1. Define who is allowed to create teams
Appropriate permissions are important for governance. This allows you to prevent uncontrolled growth in your Teams platform. If permissions have not been restricted, every user normally has permission to create Microsoft Teams workspaces and can therefore invite new members as the owner without any restrictions.
However, restricting too many users quickly leads to a high work load in the IT department. This in turn results in a reduction of user acceptance, because of the associated long waiting periods when creating teams.
To strike a balance here, users/user groups should be authorized to create teams. For this purpose, devise a policy of when and for which business reasons new teams may be created and determine who should be responsible for doing so.
When setting up teams, it is recommended that there be at least 2 team owners. This way you can make sure that in case of a substitution arrangement one owner is always present to invite new members, thus avoiding an interruption in the work flow of the team.
2.Team owners should not be site collection administrators
Each Microsoft Teams group comes with its own SharePoint Site Collection, which is created in the background. By adding someone as an owner in a Teams workspace, the user is automatically assigned Site Collection administration rights on the associated SharePoint Site Collection. Therefore, it may come as a surprise to IT administrators that Teams owners are also given Site Collection Admin permissions.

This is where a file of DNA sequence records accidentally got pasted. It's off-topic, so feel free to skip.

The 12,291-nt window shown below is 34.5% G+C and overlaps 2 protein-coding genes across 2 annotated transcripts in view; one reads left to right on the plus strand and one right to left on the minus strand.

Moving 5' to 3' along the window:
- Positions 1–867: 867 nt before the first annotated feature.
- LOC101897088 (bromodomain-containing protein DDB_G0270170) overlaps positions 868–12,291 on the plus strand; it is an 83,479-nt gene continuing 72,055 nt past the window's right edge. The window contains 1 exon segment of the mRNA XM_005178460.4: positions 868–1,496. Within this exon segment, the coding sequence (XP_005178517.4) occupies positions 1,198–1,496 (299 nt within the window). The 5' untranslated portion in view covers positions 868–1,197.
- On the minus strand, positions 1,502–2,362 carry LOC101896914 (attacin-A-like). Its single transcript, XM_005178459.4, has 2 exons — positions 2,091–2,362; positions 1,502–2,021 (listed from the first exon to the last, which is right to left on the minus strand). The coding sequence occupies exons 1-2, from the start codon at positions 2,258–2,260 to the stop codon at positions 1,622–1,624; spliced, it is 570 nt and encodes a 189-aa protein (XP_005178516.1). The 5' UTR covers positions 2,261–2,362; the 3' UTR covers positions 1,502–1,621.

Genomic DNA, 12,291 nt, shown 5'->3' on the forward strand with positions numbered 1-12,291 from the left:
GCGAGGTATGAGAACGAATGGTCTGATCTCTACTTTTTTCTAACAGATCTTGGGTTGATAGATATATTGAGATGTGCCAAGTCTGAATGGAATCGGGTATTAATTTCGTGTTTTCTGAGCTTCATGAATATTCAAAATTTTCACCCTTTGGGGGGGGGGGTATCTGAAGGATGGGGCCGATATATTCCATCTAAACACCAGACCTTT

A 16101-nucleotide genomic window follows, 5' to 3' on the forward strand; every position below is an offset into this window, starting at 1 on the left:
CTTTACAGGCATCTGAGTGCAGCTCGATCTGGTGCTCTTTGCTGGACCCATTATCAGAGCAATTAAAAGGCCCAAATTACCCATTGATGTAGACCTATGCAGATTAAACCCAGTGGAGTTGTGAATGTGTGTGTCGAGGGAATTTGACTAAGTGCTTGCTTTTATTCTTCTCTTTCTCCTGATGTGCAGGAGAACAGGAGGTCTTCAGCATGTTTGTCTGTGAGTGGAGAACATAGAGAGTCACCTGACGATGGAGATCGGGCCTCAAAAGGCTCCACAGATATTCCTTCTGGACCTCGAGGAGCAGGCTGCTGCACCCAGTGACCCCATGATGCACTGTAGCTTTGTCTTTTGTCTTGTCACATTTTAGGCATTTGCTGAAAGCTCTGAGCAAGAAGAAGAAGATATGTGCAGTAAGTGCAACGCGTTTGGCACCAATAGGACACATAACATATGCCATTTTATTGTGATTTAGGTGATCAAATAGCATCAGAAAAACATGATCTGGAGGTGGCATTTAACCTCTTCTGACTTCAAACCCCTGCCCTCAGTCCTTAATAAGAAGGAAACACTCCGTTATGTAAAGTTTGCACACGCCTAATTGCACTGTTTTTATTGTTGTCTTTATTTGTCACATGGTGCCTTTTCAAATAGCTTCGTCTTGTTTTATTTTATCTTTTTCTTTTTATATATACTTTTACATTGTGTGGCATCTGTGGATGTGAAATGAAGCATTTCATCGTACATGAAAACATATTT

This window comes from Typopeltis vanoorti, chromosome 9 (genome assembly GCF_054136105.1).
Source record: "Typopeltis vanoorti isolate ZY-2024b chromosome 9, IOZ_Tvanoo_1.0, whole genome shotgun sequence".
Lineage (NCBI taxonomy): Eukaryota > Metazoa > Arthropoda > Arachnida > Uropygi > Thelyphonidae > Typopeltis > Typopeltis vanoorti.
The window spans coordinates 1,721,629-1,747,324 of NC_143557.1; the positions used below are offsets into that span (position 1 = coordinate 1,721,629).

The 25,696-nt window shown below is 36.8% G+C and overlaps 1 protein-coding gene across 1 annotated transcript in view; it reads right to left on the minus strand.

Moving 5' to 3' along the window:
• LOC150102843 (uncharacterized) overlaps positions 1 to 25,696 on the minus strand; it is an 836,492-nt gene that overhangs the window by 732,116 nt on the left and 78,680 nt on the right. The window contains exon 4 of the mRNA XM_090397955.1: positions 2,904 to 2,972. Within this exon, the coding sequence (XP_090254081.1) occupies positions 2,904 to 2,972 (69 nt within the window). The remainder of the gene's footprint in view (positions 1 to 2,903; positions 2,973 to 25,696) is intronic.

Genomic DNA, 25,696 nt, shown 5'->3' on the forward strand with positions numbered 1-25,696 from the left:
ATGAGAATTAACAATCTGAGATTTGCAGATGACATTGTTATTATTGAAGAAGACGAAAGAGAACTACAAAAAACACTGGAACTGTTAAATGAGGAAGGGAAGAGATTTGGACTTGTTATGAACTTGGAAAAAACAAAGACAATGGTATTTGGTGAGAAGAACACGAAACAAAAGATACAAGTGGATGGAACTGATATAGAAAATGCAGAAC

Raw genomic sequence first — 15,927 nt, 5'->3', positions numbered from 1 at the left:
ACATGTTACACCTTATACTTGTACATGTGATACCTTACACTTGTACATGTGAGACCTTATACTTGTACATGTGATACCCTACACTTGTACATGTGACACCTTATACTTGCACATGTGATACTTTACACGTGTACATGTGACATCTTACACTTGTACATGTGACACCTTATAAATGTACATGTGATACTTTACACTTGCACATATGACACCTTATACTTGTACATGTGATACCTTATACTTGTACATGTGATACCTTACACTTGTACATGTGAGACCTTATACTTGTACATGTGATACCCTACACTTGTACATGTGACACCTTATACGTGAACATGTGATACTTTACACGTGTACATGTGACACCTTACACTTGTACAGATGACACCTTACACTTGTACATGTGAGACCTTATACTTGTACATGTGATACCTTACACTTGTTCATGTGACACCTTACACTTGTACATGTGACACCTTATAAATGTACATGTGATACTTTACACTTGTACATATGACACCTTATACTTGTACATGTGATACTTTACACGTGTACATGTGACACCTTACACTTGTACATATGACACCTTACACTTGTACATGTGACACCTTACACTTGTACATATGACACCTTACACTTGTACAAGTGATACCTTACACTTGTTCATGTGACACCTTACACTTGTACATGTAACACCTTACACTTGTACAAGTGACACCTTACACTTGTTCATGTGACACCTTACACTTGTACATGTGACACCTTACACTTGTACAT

The SharePoint Site Collection Administrator has the highest privilege level to manage the SharePoint site. This comes with control over all settings that can be managed in the web interface. He can also add additional Site Collection Admins. Even though the Site Collection Administrator is not a full system administrator role and this permission does not carry over to other Site Collections, you should choose owners wisely.
A best practice here has proven to be Teams creation with a service user, where no end user is given SharePoint Site Collection Administrator rights. This allows you to maintain better control over the SharePoint Site Collection sharing settings - including later archiving and deletion processes.
3. Working with channels and apps for an enhanced overview
An excess of workspaces can make it difficult for employees to collaborate and slow down management of the internal IT department. When faced with this problem, you should work with channels/channels to structure the workspace into appropriate sub-items. In contrast, too few teams can lead to topic overload and compromise clarity and findability..